The French take their traditional manners and etiquette very seriously and expect others to observe them. The manners are practiced in both the home and at working environments and family members are equally expected to strictly observe them
Meetings and greetings
When greeting another, the French commonly use the handshake but light kisses on the right and left cheeks are used between and among friends. First names are usually kept for family and close friends. The proper form of address given to others normally involve the words ‘bonjour’ and ‘bonsoir’ followed by the respectable titles of Monsieur (for a man) or Madame (for a woman). Greeting neighbors is a common courtesy.
Odd digits are used for the number of flowers but never 13. Some older French people dislike receiving white lilies (used in funerals); red carnations (bad will); or any other white flowers as they are normally used for weddings.
The young are usually more flexible but to avoid errors, conservatism is advisable at all times.
When drinking, the wine should be of the highest quality to show respect to a people who appreciate good wine. Gifts are usually opened when received.
When invited to dine, arrive on time; to arrive more than 10 minutes late without any explanation is unforgivable. The importance of time becomes flexible as one travels further south. Send flowers on the morning of a large party to which you have been invited, so they can be displayed in the evening. For all formal invitations, dress well. The hosts are fashion conscious and don’t take kindly to casual attire acceptable in many western countries.
In France, table manners are continental with the fork in the left hand and knife in the right when eating. Wait to be directed to a seat and do not start eating before the hostess says ‘bon appetit’. Cross knife and fork on the plate with the fork on the knife to signify you have not finished eating. Never rest the elbows on the table but the hands should always be visible. Eat everything on the plate but while eating, do not cut the salad with knife and fork. Lettuce is folded onto the fork before eating it. Always peel and slice fruit before eating and should you desire no more wine, leave you glass nearly full.
Business etiquette and protocol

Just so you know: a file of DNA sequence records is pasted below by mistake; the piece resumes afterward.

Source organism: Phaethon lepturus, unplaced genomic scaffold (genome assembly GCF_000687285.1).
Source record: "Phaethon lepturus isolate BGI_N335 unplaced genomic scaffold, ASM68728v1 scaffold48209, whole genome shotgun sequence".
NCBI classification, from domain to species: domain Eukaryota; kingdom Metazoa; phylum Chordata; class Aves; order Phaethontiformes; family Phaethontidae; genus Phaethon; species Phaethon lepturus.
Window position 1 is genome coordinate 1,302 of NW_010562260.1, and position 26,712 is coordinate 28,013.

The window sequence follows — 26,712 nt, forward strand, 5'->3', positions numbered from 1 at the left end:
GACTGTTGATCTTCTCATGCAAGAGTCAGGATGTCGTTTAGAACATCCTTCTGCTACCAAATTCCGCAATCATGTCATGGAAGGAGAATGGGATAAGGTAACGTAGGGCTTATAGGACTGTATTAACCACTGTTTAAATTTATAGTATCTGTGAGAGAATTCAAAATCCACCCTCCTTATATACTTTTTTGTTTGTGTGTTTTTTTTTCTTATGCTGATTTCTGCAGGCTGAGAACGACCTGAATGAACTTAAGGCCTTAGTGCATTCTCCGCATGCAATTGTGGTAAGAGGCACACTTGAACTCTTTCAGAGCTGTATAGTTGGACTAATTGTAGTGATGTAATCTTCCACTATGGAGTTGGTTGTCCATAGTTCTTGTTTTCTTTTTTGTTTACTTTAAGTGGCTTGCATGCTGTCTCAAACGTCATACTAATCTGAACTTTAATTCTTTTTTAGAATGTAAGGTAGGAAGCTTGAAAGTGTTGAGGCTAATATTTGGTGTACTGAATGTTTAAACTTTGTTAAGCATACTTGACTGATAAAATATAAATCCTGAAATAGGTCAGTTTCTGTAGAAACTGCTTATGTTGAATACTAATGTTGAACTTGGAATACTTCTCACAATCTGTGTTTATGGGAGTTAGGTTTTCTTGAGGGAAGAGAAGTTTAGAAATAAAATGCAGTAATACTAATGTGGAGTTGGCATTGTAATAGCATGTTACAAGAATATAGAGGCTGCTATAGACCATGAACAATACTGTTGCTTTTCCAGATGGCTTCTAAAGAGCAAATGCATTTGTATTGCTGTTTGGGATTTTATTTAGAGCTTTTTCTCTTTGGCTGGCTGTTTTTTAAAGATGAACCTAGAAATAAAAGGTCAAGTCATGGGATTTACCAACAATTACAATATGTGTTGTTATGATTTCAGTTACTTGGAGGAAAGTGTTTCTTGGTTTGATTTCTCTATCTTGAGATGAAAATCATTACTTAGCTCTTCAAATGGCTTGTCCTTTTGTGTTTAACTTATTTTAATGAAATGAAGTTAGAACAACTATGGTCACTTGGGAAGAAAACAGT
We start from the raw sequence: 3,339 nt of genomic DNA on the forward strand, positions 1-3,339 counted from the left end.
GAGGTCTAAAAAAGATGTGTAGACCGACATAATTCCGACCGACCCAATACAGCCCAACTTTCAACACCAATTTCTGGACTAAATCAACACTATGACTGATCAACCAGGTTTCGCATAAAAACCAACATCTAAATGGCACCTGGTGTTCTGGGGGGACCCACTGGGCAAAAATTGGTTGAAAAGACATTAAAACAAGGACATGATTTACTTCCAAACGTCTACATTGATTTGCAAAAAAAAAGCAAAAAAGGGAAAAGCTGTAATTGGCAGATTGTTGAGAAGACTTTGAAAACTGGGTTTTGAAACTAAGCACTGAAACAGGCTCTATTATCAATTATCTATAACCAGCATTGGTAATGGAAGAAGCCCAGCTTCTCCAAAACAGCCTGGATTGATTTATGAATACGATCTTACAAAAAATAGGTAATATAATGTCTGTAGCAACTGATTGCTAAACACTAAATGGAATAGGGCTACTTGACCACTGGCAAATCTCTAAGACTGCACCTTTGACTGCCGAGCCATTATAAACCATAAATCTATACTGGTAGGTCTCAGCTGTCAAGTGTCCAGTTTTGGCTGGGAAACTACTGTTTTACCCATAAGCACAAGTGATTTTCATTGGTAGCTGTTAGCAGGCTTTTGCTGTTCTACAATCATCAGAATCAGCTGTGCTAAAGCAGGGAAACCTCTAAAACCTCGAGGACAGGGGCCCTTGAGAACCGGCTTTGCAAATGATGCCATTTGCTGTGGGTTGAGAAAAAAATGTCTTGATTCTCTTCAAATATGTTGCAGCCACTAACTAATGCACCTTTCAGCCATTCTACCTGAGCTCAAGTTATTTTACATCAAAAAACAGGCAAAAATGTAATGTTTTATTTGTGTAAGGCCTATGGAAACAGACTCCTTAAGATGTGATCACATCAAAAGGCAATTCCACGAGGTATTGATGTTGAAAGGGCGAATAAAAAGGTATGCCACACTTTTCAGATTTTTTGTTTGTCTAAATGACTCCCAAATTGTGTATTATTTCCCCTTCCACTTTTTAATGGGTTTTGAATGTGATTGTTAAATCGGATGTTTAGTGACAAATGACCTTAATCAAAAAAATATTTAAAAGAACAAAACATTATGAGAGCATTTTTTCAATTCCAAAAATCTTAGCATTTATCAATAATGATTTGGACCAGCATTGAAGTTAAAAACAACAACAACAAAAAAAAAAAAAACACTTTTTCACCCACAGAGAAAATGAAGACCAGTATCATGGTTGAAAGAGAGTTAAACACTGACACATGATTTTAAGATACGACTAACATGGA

The knowledge and practice of business etiquette and protocol should be the first priority of the newcomer to France.
Relationship and communication
Courtesy, formality, trust and respect are fundamental and a personal business alliance is essential. For any inadequacies or faults, an apology is always in order. Learning key words and phrases is always helpful and shows keen interest. Any written communication should always be formal, meetings are scheduled by the Secretaries who also pass information between the business colleagues.
These are made 2 weeks ahead of time in writing or by telephone with the secretary. Know that July or August are normally taken up for holidays so meetings should be avoided. Any delays require prompt notification and explanation. Issues are discussed and not decided at meetings and exaggerations are usually ignored.
The quest should wait for directions as to where to sit and when speaking, keep direct eye contact. Meetings are conducted slowly requiring patience and adherence to protocol. Confrontations and pressure tactics must be avoided and appreciate that the French will carefully analyze the proposal thoroughly regardless of triviality. Good debating skills always impress the French but avoid being too friendly as they differentiate between business and their personal lives. Know that decisions are made at the highest echelon of the company and when an agreement is reached, a most appropriately worded document will be drawn up to close the deal.
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